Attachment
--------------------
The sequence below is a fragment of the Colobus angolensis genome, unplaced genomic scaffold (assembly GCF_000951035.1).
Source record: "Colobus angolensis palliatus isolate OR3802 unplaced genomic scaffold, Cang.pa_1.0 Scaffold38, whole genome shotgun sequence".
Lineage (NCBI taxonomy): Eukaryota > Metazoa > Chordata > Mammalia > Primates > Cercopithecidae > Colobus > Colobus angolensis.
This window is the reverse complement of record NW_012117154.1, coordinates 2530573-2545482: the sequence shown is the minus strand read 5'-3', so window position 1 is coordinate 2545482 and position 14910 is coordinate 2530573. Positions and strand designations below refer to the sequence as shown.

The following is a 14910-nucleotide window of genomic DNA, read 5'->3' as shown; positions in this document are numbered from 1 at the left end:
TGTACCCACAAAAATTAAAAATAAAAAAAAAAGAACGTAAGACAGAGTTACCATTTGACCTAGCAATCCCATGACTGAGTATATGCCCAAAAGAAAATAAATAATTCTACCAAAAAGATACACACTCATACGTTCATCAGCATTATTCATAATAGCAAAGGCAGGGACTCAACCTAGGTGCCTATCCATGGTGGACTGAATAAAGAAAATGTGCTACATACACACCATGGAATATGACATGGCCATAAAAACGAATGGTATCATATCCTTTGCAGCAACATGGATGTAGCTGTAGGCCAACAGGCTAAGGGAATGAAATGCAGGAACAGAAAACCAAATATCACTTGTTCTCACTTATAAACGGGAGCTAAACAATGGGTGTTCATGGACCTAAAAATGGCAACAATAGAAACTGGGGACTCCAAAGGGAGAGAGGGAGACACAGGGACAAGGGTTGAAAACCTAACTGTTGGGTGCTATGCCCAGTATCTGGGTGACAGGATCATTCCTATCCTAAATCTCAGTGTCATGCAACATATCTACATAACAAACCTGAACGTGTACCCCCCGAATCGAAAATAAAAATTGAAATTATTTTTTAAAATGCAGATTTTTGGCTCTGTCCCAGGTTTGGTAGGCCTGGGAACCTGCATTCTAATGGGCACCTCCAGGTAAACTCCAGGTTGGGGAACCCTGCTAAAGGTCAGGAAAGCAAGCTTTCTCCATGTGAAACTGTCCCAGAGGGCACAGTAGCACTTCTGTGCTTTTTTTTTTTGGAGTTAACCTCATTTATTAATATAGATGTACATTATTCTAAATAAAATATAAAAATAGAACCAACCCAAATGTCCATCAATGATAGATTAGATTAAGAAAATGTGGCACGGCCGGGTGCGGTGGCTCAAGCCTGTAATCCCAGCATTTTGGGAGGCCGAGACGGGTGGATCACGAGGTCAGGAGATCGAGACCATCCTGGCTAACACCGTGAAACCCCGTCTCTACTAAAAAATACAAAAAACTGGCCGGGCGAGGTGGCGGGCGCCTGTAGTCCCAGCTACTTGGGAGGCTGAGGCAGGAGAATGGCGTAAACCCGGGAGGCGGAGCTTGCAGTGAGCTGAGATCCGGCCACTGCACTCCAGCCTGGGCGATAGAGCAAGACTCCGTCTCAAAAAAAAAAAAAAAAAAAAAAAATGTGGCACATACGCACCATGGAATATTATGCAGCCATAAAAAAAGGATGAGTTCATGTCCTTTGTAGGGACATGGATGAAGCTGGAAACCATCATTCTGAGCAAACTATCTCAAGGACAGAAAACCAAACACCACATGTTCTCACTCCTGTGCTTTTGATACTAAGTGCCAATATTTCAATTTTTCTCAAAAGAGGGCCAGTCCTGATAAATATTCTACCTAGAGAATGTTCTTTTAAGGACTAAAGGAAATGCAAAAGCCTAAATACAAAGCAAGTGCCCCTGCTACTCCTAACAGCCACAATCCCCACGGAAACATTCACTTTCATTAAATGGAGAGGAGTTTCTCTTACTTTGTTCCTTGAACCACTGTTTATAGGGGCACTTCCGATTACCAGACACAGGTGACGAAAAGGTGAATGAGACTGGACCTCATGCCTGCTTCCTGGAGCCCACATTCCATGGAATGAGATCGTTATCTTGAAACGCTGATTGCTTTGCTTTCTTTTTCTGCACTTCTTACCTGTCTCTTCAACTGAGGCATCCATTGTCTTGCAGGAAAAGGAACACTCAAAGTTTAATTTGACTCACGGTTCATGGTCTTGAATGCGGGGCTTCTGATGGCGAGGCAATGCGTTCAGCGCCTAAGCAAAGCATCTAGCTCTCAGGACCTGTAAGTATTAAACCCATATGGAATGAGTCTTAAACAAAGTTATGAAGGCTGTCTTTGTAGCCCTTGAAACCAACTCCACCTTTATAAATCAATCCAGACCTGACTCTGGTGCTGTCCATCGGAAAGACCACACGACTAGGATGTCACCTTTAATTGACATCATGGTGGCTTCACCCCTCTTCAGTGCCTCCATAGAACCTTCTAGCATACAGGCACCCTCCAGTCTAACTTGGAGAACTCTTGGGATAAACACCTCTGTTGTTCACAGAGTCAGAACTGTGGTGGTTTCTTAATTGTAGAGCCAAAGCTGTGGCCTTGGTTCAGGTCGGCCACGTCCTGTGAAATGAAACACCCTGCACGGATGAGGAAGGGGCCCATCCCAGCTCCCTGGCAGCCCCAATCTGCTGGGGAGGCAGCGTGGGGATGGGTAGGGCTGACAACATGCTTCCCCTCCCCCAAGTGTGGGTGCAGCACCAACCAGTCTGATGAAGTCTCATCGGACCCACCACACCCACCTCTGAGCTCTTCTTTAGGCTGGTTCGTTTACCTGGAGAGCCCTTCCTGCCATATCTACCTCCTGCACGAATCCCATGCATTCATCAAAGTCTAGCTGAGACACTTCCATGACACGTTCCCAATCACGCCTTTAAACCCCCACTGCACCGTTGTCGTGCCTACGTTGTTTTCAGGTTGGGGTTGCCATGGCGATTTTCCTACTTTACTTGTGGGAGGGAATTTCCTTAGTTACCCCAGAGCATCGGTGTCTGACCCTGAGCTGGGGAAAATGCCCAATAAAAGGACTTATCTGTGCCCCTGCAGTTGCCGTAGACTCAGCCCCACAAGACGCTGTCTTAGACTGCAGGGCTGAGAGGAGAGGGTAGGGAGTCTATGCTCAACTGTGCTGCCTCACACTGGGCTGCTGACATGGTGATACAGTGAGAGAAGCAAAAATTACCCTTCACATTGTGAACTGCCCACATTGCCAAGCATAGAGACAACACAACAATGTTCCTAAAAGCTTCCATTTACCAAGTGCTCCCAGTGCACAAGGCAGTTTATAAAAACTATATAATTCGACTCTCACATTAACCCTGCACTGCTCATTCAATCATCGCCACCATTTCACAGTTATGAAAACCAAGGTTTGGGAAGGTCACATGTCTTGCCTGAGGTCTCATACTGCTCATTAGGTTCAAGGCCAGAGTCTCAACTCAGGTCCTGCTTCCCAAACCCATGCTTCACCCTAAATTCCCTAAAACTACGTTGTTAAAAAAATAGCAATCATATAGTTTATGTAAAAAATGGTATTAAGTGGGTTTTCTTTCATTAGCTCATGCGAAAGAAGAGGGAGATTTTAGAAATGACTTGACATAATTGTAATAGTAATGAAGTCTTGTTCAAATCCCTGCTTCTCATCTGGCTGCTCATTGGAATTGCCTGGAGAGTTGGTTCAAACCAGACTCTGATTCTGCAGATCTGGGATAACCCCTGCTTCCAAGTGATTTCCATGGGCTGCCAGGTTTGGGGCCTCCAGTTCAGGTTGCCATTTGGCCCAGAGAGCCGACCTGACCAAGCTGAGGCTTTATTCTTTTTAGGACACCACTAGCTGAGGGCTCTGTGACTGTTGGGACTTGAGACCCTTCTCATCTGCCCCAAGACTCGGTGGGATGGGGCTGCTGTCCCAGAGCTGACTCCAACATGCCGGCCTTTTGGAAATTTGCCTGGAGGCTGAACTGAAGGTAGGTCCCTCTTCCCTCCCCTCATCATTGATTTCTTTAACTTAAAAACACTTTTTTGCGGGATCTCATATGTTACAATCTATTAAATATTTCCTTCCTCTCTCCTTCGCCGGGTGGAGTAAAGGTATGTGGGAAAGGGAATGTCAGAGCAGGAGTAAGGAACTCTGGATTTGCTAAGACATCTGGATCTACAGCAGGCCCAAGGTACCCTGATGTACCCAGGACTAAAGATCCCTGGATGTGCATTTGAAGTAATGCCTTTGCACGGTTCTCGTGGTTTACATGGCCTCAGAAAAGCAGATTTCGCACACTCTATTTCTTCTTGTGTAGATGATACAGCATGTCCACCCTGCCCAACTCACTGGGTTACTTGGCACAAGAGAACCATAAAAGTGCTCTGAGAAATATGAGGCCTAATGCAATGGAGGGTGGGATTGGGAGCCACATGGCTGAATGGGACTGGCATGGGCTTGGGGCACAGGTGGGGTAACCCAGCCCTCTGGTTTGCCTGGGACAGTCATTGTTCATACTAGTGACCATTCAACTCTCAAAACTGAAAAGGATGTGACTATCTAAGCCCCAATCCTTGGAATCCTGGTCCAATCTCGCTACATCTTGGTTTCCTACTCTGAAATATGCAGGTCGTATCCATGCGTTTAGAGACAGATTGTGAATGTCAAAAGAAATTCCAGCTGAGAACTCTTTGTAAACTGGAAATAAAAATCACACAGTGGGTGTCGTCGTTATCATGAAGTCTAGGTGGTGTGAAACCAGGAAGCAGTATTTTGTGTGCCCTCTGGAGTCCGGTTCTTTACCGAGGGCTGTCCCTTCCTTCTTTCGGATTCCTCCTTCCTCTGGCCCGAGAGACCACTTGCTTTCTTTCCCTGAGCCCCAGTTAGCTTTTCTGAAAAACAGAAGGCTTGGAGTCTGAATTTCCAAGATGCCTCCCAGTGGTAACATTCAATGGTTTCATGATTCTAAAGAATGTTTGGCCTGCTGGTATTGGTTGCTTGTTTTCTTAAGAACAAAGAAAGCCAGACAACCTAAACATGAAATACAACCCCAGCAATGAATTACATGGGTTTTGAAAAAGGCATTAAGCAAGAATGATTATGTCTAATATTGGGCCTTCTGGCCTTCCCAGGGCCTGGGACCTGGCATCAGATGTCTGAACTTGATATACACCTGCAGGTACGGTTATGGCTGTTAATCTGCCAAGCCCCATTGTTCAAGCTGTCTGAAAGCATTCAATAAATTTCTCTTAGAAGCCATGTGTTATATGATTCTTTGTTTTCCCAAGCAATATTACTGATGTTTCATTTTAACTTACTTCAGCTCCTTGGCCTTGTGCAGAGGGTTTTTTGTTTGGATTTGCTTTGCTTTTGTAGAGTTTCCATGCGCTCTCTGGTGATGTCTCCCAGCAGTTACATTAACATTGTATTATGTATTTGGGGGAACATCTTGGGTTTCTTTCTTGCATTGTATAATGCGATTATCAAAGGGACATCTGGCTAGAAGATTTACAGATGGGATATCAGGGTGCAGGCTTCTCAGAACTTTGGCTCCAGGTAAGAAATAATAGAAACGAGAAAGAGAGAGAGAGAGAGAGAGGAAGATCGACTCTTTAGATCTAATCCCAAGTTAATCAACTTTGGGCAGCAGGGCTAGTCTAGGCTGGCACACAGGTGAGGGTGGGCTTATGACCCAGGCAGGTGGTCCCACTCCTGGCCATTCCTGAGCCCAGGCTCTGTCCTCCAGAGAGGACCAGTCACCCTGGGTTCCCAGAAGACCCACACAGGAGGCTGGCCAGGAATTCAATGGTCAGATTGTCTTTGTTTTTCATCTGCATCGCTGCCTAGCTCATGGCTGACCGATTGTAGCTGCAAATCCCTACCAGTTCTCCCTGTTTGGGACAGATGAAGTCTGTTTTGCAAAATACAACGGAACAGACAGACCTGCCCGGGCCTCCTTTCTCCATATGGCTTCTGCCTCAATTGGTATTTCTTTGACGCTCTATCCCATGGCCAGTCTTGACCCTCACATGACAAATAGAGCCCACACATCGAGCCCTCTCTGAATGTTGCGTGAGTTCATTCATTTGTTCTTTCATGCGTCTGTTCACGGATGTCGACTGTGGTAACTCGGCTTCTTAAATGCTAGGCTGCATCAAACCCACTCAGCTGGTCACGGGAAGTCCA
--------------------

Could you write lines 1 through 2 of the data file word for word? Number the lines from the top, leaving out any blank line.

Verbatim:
The sequence below is a fragment of the Colobus angolensis genome, unplaced genomic scaffold (assembly GCF_000951035.1).
Source record: "Colobus angolensis palliatus isolate OR3802 unplaced genomic scaffold, Cang.pa_1.0 Scaffold38, whole genome shotgun sequence".